In the book, definitely the questions were very helpful, along with the key tips and tricks, flow of various processes, consolidated flow of all 5 process groups, etc.  The content for the exam is vast and the book covers all topics. 

PMP Exam Experience
There is only one exam center in Bengaluru, the Prometric exam center in Prestige Shantiniketan, Whitefield, Bengaluru. I scheduled my exam on 19th Dec 2017.

I had initially thought of not taking the break until I complete 1 round of answering all 200 questions, because the entire process with security check while coming back takes around 4 to 5 minutes. I had practiced the same at home too during preparation.

But then, not everything goes as per the plan, right? In the actual exam, I could complete only around 150 questions at the end of 3 hours. I took a break for 5 mins and I completed all 200 questions and had 15 mins left to review. I hit the submit button with 50 seconds left and waited with anticipated breath for the final result.

Types of Questions Faced
I received very few mathematical questions, hardly 3 to 4. Almost all the questions were situational. There were no direct questions like definition of quality, definition of project management, definition of program management, tool and technique, key output, etc. There were no questions on VMGSOT, benefits, various motivational theories, critical path method, deriving total float and free float and operations.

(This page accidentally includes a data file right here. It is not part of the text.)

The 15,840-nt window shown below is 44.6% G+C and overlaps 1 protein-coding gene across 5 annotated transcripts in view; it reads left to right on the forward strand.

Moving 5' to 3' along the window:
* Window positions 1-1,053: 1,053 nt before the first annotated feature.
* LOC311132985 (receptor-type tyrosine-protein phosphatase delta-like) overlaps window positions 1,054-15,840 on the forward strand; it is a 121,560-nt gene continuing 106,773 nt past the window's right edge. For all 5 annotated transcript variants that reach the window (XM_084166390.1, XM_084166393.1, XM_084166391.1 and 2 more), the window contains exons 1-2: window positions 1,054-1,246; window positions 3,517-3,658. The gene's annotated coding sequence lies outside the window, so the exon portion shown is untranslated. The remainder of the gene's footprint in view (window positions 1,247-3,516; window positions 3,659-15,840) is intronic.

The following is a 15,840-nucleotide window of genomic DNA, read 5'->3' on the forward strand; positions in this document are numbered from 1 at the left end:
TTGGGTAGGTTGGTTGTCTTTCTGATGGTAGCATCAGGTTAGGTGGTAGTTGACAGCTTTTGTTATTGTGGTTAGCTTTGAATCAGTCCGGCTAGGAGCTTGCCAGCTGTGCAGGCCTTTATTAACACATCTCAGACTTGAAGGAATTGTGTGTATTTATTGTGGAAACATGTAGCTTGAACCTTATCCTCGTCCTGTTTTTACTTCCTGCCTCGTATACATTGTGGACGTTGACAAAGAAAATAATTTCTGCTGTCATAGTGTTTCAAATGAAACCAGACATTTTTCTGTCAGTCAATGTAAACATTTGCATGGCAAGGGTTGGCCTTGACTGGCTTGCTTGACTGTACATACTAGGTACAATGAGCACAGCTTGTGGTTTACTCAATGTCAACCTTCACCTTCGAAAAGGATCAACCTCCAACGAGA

I felt I had more questions on execution and closing phases of the project.

I had no issues with respect to infrastructure, exam center, exam software, ambience, exam center staff, etc. Everything was smooth and it was a good experience.

Suggestions for PMP Aspirants
-    Understand the concepts thoroughly, the flow of various processes and how they are interlinked to each other. All the processes need not be sequential always and will have overlapping.
Practice a lot of questions and understand the approach used to answer them from their responses. Then relate that approach to the concepts and flow of processes.
Choose the sources appropriately and practice those questions only.
- Identify the key words in the questions and their responses to narrow down your options.

-  As mentioned by Satya, don’t dive into internet and try to answer thousands of questions which might sometime be illogical or incorrect with respect to questions and their responses too.
Don’t get too tensed and lose confidence if you get few questions incorrect. 

Real life practices will many times different than the suggested project management standards as per PMI. But I would like to pitch in these concepts wherever possible and try to streamline the project management processes in my day to day activities.

Brief Profile 
Name             : Kiran N Patil
Current Role   : Program Manager – Product Integration
Experience      : I work for Edgeverve Systems Ltd, an Infosys company. I’ve overall 15+ years of IT experience, in which I’ve performed various roles of developer, module lead, team lead, project manager and program manager both in India and USA. I’ve been managing projects/programs for last 6 to 7 years.